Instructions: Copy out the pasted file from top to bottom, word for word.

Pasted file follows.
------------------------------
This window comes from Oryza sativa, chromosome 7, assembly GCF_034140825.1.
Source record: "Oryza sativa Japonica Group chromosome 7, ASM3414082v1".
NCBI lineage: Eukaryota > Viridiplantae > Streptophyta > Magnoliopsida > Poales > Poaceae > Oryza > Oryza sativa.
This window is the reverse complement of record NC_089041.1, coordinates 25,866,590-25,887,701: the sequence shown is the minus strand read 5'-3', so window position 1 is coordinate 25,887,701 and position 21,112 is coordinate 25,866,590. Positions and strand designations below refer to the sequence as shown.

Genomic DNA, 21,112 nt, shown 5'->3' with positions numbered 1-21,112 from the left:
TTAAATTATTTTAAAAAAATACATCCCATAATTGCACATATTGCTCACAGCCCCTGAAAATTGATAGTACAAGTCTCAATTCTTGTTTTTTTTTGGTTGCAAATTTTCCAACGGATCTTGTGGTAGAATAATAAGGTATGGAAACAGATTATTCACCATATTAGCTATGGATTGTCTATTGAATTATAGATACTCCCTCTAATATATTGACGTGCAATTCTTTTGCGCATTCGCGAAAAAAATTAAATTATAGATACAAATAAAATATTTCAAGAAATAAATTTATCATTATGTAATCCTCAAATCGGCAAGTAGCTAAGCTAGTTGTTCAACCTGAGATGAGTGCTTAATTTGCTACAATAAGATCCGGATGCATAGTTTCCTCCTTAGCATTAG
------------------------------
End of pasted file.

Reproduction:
This window comes from Oryza sativa, chromosome 7, assembly GCF_034140825.1.
Source record: "Oryza sativa Japonica Group chromosome 7, ASM3414082v1".
NCBI lineage: Eukaryota > Viridiplantae > Streptophyta > Magnoliopsida > Poales > Poaceae > Oryza > Oryza sativa.
This window is the reverse complement of record NC_089041.1, coordinates 25,866,590-25,887,701: the sequence shown is the minus strand read 5'-3', so window position 1 is coordinate 25,887,701 and position 21,112 is coordinate 25,866,590. Positions and strand designations below refer to the sequence as shown.

Genomic DNA, 21,112 nt, shown 5'->3' with positions numbered 1-21,112 from the left:
TTAAATTATTTTAAAAAAATACATCCCATAATTGCACATATTGCTCACAGCCCCTGAAAATTGATAGTACAAGTCTCAATTCTTGTTTTTTTTTGGTTGCAAATTTTCCAACGGATCTTGTGGTAGAATAATAAGGTATGGAAACAGATTATTCACCATATTAGCTATGGATTGTCTATTGAATTATAGATACTCCCTCTAATATATTGACGTGCAATTCTTTTGCGCATTCGCGAAAAAAATTAAATTATAGATACAAATAAAATATTTCAAGAAATAAATTTATCATTATGTAATCCTCAAATCGGCAAGTAGCTAAGCTAGTTGTTCAACCTGAGATGAGTGCTTAATTTGCTACAATAAGATCCGGATGCATAGTTTCCTCCTTAGCATTAG